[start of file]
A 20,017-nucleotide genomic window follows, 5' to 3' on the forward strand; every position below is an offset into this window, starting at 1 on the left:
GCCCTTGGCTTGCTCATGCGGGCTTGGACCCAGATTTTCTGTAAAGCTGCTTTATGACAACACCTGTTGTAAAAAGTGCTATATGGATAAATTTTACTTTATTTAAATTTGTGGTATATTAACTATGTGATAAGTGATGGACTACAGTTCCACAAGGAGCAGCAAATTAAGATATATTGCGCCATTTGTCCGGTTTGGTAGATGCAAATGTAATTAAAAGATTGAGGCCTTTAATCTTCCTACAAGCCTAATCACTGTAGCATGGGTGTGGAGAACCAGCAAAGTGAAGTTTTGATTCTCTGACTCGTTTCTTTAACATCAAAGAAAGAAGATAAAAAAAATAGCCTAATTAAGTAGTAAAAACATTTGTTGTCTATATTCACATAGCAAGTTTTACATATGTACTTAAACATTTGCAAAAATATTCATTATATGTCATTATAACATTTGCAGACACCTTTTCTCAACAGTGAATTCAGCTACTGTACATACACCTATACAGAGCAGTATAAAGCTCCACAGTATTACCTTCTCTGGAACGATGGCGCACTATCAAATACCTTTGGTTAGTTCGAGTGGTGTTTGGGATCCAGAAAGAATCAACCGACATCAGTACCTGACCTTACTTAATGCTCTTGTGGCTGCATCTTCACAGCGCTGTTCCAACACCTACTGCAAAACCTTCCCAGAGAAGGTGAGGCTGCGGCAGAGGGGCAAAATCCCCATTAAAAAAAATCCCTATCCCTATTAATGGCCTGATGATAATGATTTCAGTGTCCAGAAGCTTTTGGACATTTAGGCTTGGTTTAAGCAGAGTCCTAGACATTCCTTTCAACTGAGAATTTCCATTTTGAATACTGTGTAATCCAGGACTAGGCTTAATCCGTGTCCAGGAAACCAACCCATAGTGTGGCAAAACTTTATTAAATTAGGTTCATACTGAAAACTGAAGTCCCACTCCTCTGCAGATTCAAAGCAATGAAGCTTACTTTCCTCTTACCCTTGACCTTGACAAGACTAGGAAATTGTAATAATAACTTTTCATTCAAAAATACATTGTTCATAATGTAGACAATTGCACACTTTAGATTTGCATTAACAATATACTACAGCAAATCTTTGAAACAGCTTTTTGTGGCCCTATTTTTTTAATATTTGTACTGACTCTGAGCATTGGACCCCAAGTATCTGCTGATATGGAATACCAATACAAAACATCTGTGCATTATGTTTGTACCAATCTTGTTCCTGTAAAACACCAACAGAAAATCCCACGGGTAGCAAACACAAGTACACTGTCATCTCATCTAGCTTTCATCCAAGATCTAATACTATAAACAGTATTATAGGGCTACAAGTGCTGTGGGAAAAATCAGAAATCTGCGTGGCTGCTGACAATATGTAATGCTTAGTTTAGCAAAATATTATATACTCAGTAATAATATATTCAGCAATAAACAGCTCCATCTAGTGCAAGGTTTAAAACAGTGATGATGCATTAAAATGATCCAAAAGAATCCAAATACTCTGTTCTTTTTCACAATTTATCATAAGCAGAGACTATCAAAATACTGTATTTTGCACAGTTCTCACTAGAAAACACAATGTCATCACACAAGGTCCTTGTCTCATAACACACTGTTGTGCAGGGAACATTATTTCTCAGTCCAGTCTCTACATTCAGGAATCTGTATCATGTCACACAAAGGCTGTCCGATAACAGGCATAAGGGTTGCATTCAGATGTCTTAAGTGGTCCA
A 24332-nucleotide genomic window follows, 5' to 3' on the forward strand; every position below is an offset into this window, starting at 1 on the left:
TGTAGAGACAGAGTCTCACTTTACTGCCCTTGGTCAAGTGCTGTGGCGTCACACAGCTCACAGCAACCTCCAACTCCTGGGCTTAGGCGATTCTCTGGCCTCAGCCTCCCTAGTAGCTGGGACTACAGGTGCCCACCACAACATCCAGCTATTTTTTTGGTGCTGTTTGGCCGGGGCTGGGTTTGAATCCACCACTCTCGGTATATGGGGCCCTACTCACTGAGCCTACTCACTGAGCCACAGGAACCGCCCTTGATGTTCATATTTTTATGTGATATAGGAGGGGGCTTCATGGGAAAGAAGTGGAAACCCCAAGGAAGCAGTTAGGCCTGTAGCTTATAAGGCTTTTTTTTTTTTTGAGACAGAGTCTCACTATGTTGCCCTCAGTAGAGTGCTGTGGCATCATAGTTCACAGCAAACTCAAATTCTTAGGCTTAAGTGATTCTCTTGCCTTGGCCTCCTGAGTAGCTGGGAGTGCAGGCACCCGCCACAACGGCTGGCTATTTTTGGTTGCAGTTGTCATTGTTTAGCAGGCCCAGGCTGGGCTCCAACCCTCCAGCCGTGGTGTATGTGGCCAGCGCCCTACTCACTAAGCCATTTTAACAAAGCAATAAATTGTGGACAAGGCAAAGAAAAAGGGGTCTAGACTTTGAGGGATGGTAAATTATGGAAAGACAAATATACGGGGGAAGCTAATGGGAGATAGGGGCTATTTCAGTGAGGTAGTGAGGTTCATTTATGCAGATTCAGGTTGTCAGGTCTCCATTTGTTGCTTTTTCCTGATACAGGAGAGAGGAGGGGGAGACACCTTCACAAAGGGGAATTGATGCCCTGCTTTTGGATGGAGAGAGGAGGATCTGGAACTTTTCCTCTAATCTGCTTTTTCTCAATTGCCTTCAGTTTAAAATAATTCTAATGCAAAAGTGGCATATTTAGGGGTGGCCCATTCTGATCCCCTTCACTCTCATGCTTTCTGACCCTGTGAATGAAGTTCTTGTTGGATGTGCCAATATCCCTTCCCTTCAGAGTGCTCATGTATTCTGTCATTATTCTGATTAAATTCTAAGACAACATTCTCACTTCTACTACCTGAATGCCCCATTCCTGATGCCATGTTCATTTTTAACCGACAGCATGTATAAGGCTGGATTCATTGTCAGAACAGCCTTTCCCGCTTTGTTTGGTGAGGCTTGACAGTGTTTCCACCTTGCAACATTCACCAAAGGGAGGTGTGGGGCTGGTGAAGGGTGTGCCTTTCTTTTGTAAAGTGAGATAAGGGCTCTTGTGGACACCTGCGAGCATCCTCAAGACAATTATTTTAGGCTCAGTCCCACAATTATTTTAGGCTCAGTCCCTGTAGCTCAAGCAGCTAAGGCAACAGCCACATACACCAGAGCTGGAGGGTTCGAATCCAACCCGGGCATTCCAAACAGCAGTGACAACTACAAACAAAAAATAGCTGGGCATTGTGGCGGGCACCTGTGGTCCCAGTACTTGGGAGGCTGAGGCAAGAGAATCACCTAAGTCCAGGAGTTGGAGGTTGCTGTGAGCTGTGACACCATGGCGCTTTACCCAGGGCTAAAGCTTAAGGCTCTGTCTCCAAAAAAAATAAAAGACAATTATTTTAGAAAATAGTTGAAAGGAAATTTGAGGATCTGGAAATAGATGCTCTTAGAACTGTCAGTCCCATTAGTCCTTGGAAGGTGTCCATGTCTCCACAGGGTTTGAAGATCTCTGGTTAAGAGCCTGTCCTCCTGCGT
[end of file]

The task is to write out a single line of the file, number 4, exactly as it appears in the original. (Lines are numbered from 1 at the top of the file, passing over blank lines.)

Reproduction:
TGTAGAGACAGAGTCTCACTTTACTGCCCTTGGTCAAGTGCTGTGGCGTCACACAGCTCACAGCAACCTCCAACTCCTGGGCTTAGGCGATTCTCTGGCCTCAGCCTCCCTAGTAGCTGGGACTACAGGTGCCCACCACAACATCCAGCTATTTTTTTGGTGCTGTTTGGCCGGGGCTGGGTTTGAATCCACCACTCTCGGTATATGGGGCCCTACTCACTGAGCCTACTCACTGAGCCACAGGAACCGCCCTTGATGTTCATATTTTTATGTGATATAGGAGGGGGCTTCATGGGAAAGAAGTGGAAACCCCAAGGAAGCAGTTAGGCCTGTAGCTTATAAGGCTTTTTTTTTTTTTGAGACAGAGTCTCACTATGTTGCCCTCAGTAGAGTGCTGTGGCATCATAGTTCACAGCAAACTCAAATTCTTAGGCTTAAGTGATTCTCTTGCCTTGGCCTCCTGAGTAGCTGGGAGTGCAGGCACCCGCCACAACGGCTGGCTATTTTTGGTTGCAGTTGTCATTGTTTAGCAGGCCCAGGCTGGGCTCCAACCCTCCAGCCGTGGTGTATGTGGCCAGCGCCCTACTCACTAAGCCATTTTAACAAAGCAATAAATTGTGGACAAGGCAAAGAAAAAGGGGTCTAGACTTTGAGGGATGGTAAATTATGGAAAGACAAATATACGGGGGAAGCTAATGGGAGATAGGGGCTATTTCAGTGAGGTAGTGAGGTTCATTTATGCAGATTCAGGTTGTCAGGTCTCCATTTGTTGCTTTTTCCTGATACAGGAGAGAGGAGGGGGAGACACCTTCACAAAGGGGAATTGATGCCCTGCTTTTGGATGGAGAGAGGAGGATCTGGAACTTTTCCTCTAATCTGCTTTTTCTCAATTGCCTTCAGTTTAAAATAATTCTAATGCAAAAGTGGCATATTTAGGGGTGGCCCATTCTGATCCCCTTCACTCTCATGCTTTCTGACCCTGTGAATGAAGTTCTTGTTGGATGTGCCAATATCCCTTCCCTTCAGAGTGCTCATGTATTCTGTCATTATTCTGATTAAATTCTAAGACAACATTCTCACTTCTACTACCTGAATGCCCCATTCCTGATGCCATGTTCATTTTTAACCGACAGCATGTATAAGGCTGGATTCATTGTCAGAACAGCCTTTCCCGCTTTGTTTGGTGAGGCTTGACAGTGTTTCCACCTTGCAACATTCACCAAAGGGAGGTGTGGGGCTGGTGAAGGGTGTGCCTTTCTTTTGTAAAGTGAGATAAGGGCTCTTGTGGACACCTGCGAGCATCCTCAAGACAATTATTTTAGGCTCAGTCCCACAATTATTTTAGGCTCAGTCCCTGTAGCTCAAGCAGCTAAGGCAACAGCCACATACACCAGAGCTGGAGGGTTCGAATCCAACCCGGGCATTCCAAACAGCAGTGACAACTACAAACAAAAAATAGCTGGGCATTGTGGCGGGCACCTGTGGTCCCAGTACTTGGGAGGCTGAGGCAAGAGAATCACCTAAGTCCAGGAGTTGGAGGTTGCTGTGAGCTGTGACACCATGGCGCTTTACCCAGGGCTAAAGCTTAAGGCTCTGTCTCCAAAAAAAATAAAAGACAATTATTTTAGAAAATAGTTGAAAGGAAATTTGAGGATCTGGAAATAGATGCTCTTAGAACTGTCAGTCCCATTAGTCCTTGGAAGGTGTCCATGTCTCCACAGGGTTTGAAGATCTCTGGTTAAGAGCCTGTCCTCCTGCGT